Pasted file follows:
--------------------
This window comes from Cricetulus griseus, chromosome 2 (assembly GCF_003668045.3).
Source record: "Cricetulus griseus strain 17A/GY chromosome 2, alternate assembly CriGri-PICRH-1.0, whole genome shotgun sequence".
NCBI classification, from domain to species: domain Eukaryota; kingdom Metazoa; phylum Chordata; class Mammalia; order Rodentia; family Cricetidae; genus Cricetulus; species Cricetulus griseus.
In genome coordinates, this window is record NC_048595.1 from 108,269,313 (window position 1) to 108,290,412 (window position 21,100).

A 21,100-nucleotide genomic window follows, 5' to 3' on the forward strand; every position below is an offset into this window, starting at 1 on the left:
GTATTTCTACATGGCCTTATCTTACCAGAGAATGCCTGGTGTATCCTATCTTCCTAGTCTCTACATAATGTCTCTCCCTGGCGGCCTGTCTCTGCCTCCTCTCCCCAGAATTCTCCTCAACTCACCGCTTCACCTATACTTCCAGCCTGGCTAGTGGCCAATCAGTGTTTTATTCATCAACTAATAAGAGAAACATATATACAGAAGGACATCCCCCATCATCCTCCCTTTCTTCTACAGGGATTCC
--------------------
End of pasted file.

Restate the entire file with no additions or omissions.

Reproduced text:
This window comes from Cricetulus griseus, chromosome 2 (assembly GCF_003668045.3).
Source record: "Cricetulus griseus strain 17A/GY chromosome 2, alternate assembly CriGri-PICRH-1.0, whole genome shotgun sequence".
NCBI classification, from domain to species: domain Eukaryota; kingdom Metazoa; phylum Chordata; class Mammalia; order Rodentia; family Cricetidae; genus Cricetulus; species Cricetulus griseus.
In genome coordinates, this window is record NC_048595.1 from 108,269,313 (window position 1) to 108,290,412 (window position 21,100).

A 21,100-nucleotide genomic window follows, 5' to 3' on the forward strand; every position below is an offset into this window, starting at 1 on the left:
GTATTTCTACATGGCCTTATCTTACCAGAGAATGCCTGGTGTATCCTATCTTCCTAGTCTCTACATAATGTCTCTCCCTGGCGGCCTGTCTCTGCCTCCTCTCCCCAGAATTCTCCTCAACTCACCGCTTCACCTATACTTCCAGCCTGGCTAGTGGCCAATCAGTGTTTTATTCATCAACTAATAAGAGAAACATATATACAGAAGGACATCCCCCATCATCCTCCCTTTCTTCTACAGGGATTCC